Cat Techie

Thursday, August 26, 2010

Warmongers, rejoice. The war is on and how. Those who were relieved that there was no cross border firing during Independence Day week, might be surprised. India and Pakistan are fighting a silent war in cyberspace. In the last one week, hacker groups from the two countries have defaced thousands of websites, sent trojans (viruses) to government-operated 'safe' networks, and planted spyware in the bureaucracy's email servers.
According to cyber experts, more than a thousand websites were hacked into and defaced on August 14 and 15, when Pakistan and India celebrated their Independence Days respectively. The day came as a nightmare for some website owners from the two nations. Pakistani hackers were the first to strike on August 14, when they defaced Indian sites. Indians returned fire the next day.
Hackers from both nations hacked into rival websites and posted flags of their countries. Two Pakistani groups, the Pak Cyber Army and PakHaxors took the lead. As per zone-H data, these groups have defaced around 10 to 20 websites. The counter attack from the Indian side was led by Indishell and Indian Cyber Army, who claim to have defaced 1,226 Pakistani websites.
In retaliation, the Pakistani hackers intensified the volume and nature of the attack, resulting in the hacking of the official website of UB group chairman and Rajya Sabha MP Dr Vijay Mallya.
"This is a payback from Pak Cyber Army for the defacement of Pakistani sites! You are playing with fire! This is not a game, kids. We are warning you one last time, don't think that you are secure in this Cyber Space. We will turn your Cyber Space into Hell," the hacked site read.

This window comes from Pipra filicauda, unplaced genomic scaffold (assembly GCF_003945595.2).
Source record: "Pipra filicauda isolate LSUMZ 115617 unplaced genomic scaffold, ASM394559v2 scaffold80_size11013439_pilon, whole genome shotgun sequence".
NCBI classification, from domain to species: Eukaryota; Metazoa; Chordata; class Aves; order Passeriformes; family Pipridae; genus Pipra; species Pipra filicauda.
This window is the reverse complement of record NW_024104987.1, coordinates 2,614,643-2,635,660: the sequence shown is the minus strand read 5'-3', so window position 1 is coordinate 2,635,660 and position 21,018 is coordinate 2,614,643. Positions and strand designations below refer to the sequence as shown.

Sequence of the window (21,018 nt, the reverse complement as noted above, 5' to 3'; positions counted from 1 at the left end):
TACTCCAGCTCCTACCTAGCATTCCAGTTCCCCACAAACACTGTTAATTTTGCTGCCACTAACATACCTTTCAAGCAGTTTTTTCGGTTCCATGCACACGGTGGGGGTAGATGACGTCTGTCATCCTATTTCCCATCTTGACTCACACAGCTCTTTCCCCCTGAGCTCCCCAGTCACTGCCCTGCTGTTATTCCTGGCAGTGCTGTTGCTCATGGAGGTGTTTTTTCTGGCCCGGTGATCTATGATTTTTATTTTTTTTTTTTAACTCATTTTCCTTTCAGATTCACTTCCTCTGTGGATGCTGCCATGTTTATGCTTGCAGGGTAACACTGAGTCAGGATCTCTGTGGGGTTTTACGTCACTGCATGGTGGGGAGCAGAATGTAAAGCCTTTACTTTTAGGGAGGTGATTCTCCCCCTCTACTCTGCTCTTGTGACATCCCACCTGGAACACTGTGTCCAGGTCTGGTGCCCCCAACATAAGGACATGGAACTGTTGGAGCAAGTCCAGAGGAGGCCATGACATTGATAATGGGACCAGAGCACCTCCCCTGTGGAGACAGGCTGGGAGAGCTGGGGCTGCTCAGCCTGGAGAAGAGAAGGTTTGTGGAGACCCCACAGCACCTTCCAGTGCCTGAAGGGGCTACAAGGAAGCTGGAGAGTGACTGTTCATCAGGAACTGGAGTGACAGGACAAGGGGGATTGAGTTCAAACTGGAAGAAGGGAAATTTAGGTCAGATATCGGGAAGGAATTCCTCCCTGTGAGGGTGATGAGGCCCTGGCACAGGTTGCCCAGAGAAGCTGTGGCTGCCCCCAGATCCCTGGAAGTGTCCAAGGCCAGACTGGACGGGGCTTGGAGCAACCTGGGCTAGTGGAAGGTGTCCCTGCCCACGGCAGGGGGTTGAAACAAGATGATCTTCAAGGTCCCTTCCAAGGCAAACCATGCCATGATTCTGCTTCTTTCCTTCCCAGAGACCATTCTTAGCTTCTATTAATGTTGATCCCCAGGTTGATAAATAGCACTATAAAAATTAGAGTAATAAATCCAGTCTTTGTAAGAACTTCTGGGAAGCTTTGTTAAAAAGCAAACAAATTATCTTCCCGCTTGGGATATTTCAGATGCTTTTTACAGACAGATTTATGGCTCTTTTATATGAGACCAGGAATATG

The Pakistan Cyber Army alleged that HMG, a group of Indian web hackers, had hacked Pakistan's official and important websites in the past. Since 2007, the Pakistan Cyber Army has hacked into several sites, including Oil and Natural Gas Corporation Ltd. Statistics from the Computer Emergency Response Team, an official Indian government organisation that looks into computer security in the country, reveals that more than 4,300 Indian websites have been hacked between January and June 2010.

National days are favourite dates

Cyber crime experts say days of historic importance are a favourite with hackers. "There has been a sudden increase in the number of attacks this week, and the reason could not have been anything other than I-Day. Even the message posted by hackers from both countries carried a tone of jingoism and hatred. Now, hackers have begun expressing their rage on 7/11 and 26/11 too. Zone-H site, where hackers post hacked website screenshots, shows more than 1,000 websites," says cyber crime expert Sunny Vaghela, who assists security agencies in solving cyber crime cases.

What differentiates the cyber war between India and Pakistan from that played out in other countries is the intent. "Elsewhere, attackers may try to steal data or acquire complete control over the infected system and its network. But in the case of India and Pakistan, it's more a display of power and skills. Most of these hackers are young, between 17 and 22, all school and college students," says ethical hacker Ankit Fadia.

In the West, hackers use botnets (groups of computers they have infected with malicious software) to launch an attack. India may not face this grave a problem yet, but it's not long before we could see a high-intensity attack on a website or network that controls economy, transport and communication," says Himanshu Tiwari, cyber crime expert with New Delhi Cyber Cell in Gurgaon. If someone hacks into the system controlling railway crossings, for instance, it's a disaster waiting to unfold. That's reason enough for ordinary Indians to wake up to vulnerability. But at the moment, nobody seems to care much.